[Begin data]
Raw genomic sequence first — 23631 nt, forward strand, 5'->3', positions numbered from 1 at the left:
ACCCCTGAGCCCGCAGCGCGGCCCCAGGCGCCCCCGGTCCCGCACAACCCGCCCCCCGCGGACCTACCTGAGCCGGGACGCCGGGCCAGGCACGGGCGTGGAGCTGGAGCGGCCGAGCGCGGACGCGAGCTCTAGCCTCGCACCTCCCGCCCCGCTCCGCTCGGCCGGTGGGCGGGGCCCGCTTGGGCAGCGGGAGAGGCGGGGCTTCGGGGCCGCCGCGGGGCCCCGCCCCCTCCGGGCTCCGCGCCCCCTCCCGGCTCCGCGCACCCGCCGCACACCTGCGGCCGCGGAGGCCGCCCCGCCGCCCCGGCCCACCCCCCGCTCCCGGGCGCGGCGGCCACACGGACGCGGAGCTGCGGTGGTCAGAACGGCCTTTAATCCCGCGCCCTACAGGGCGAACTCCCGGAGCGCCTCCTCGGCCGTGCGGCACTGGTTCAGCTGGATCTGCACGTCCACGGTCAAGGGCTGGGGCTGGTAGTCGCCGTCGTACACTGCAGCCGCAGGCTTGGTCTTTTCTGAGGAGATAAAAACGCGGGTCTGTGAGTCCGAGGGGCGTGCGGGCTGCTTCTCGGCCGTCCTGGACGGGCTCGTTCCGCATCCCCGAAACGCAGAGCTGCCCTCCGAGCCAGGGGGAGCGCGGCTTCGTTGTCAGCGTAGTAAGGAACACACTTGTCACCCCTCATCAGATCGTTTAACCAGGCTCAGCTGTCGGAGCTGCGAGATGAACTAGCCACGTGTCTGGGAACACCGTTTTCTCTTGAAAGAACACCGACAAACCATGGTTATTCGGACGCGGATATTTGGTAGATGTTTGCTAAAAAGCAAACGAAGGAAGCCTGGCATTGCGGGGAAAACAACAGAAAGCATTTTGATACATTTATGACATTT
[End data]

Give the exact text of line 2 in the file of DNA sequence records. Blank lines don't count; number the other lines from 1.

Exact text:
ACCCCTGAGCCCGCAGCGCGGCCCCAGGCGCCCCCGGTCCCGCACAACCCGCCCCCCGCGGACCTACCTGAGCCGGGACGCCGGGCCAGGCACGGGCGTGGAGCTGGAGCGGCCGAGCGCGGACGCGAGCTCTAGCCTCGCACCTCCCGCCCCGCTCCGCTCGGCCGGTGGGCGGGGCCCGCTTGGGCAGCGGGAGAGGCGGGGCTTCGGGGCCGCCGCGGGGCCCCGCCCCCTCCGGGCTCCGCGCCCCCTCCCGGCTCCGCGCACCCGCCGCACACCTGCGGCCGCGGAGGCCGCCCCGCCGCCCCGGCCCACCCCCCGCTCCCGGGCGCGGCGGCCACACGGACGCGGAGCTGCGGTGGTCAGAACGGCCTTTAATCCCGCGCCCTACAGGGCGAACTCCCGGAGCGCCTCCTCGGCCGTGCGGCACTGGTTCAGCTGGATCTGCACGTCCACGGTCAAGGGCTGGGGCTGGTAGTCGCCGTCGTACACTGCAGCCGCAGGCTTGGTCTTTTCTGAGGAGATAAAAACGCGGGTCTGTGAGTCCGAGGGGCGTGCGGGCTGCTTCTCGGCCGTCCTGGACGGGCTCGTTCCGCATCCCCGAAACGCAGAGCTGCCCTCCGAGCCAGGGGGAGCGCGGCTTCGTTGTCAGCGTAGTAAGGAACACACTTGTCACCCCTCATCAGATCGTTTAACCAGGCTCAGCTGTCGGAGCTGCGAGATGAACTAGCCACGTGTCTGGGAACACCGTTTTCTCTTGAAAGAACACCGACAAACCATGGTTATTCGGACGCGGATATTTGGTAGATGTTTGCTAAAAAGCAAACGAAGGAAGCCTGGCATTGCGGGGAAAACAACAGAAAGCATTTTGATACATTTATGACATTT